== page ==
An amazing painted ceramic Lamp in the Form of a Tree, late Eastern Han period, second century AD, shows us a tree growing from a mountain, with the liveliest modellings of humans, cicadas, hares, stags, pigs, dogs, monkeys, tigers and winged dragons. A Money Tree of roughly the same period sprouts from a stone mound, the tree itself wrought in the most delicate bronze spirals which contain embedded coins for ceremonial purposes, as well as mythical animals and birds. Both these objects seem charged with mystery still, although the tall Phallus-like object in red ceramic from the Neolithic period that confronts you on arrival at the show has a mystery of its own that defies the scholars. "Phallus worship" is pure conjecture; but the object itself, tall, tapering towards the top, with a fierce collar of sinister-looking "protective" spikes, has, needless to say, a very strong presence.

It is an extraordinary experience to move through this exhibition and to pass from the highly sophisticated abstraction of the early bronzes and ceramics to the delightfully poetic and sometimes robustly erotic scenes depicted on a number of ceramic bricks decorated in relief. A scene showing acrobats and horse-drawn chariots has all the delicacy and refinement that we normally associate with Greek or early Mediterranean art; an "erotic scene" showing three naked men and a naked woman enjoying themselves by a tree strikes a refreshingly bucolic note.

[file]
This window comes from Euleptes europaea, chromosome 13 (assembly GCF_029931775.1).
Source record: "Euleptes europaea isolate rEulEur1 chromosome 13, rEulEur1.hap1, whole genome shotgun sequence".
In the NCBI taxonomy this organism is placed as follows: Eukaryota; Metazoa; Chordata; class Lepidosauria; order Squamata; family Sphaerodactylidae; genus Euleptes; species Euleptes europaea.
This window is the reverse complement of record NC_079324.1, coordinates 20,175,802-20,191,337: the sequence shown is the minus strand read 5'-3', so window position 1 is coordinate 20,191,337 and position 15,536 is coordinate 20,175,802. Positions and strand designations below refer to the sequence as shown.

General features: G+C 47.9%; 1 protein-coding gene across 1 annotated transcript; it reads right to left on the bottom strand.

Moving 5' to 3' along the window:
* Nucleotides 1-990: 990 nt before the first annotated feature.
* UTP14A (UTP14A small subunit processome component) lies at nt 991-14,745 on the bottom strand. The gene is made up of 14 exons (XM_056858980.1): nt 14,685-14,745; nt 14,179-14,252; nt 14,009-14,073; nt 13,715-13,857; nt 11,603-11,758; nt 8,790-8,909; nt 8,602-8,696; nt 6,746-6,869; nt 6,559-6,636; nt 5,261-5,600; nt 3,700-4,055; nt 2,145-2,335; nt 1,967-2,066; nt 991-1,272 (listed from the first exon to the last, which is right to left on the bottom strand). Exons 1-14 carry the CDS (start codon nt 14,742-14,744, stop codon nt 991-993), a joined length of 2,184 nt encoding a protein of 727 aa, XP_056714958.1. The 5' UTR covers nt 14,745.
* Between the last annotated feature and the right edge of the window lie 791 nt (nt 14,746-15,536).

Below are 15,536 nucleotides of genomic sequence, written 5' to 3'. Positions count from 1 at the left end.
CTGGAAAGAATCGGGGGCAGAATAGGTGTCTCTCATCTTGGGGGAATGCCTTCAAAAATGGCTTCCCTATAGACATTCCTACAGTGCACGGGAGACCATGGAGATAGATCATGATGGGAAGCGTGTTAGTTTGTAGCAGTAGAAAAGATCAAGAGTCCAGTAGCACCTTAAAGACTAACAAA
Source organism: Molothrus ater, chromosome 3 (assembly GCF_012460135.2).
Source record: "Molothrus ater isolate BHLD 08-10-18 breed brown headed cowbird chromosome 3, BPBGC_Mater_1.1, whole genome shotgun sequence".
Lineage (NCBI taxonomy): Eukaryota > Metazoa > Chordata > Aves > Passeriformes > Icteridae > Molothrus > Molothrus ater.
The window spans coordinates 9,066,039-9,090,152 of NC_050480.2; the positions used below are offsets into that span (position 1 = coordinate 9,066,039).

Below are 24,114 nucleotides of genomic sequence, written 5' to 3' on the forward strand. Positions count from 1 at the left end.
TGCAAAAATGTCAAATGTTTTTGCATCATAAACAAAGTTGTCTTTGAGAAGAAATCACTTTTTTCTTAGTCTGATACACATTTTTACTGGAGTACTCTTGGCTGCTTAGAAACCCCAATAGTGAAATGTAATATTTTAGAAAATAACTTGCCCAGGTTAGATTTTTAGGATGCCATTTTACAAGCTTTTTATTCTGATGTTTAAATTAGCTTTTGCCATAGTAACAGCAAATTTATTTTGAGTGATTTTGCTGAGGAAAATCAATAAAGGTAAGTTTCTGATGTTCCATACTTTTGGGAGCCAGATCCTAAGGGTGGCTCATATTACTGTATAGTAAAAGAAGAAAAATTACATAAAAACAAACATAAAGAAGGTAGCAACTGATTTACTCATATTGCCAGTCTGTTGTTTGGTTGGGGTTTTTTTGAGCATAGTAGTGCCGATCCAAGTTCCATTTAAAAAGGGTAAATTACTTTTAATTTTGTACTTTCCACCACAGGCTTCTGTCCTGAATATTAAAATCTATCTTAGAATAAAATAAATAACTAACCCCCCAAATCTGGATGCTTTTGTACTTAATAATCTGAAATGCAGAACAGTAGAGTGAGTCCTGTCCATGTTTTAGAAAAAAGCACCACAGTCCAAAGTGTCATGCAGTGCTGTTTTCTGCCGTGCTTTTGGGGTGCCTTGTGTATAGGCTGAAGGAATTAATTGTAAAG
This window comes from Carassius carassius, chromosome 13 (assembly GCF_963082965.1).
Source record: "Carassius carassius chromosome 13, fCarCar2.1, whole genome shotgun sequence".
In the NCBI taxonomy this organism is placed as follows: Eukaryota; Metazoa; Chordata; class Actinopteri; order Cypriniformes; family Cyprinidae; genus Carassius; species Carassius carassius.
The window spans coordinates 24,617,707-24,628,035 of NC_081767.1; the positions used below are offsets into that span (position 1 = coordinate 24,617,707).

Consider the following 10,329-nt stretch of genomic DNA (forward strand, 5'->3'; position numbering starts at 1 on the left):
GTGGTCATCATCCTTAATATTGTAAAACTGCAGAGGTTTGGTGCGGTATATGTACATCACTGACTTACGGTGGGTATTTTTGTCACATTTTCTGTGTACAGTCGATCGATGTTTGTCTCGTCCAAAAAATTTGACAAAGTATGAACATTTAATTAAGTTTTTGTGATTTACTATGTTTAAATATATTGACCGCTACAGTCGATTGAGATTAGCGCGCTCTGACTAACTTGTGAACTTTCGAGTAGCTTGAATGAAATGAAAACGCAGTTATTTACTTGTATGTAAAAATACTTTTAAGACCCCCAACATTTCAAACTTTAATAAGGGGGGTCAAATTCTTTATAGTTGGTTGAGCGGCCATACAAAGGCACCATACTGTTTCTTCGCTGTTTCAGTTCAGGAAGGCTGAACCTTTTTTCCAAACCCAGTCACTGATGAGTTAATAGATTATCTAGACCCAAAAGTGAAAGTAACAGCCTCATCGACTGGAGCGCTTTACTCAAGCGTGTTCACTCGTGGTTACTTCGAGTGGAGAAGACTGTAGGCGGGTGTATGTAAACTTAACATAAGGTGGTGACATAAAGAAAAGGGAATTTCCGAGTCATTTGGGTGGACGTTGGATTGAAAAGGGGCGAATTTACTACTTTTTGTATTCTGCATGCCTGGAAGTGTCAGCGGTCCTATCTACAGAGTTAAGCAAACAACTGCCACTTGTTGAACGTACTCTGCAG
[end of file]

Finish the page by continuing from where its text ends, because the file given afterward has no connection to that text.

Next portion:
One of the grand centrepieces of the show is the intricately contrived jade burial suit of Prince Liu Sheng of the second century BC from the Han period. The suit consists of 2,498 small plaques sewn together with knots of gold wire. The suit is an amazing concoction in its technical virtuosity, but either through age or lack of polish the jade stones seem pallid and lustreless; this exhibit is fascinating but unlike anything else in the show retains a strictly funereal identity.

The English have always loved and appreciated Chinese art; we have produced a few pioneering scholars and created some fine collections, notably in the field of ceramics. Joseph Needham's great and still progressing multi- volumed Science and Civilisation in China is still the most remarkable work of original cultural research of my lifetime but, in recent years, most of us have been only too concerned with the mysteries of modern China and its putative relationships with Russia, with the rest of Europe, and with the United States. It is a treat to experience again in this show the unique beauty and composure of Chinese art and to know from the excavations that have yielded such treasures that the Chinese genius for research and scholarship is still just as strong as the traditional Chinese passion for history.

n `Mysteries of Ancient China' is at the British Museum, London WC1, until 5 Jan 1997. Advance booking: 0171-420 0000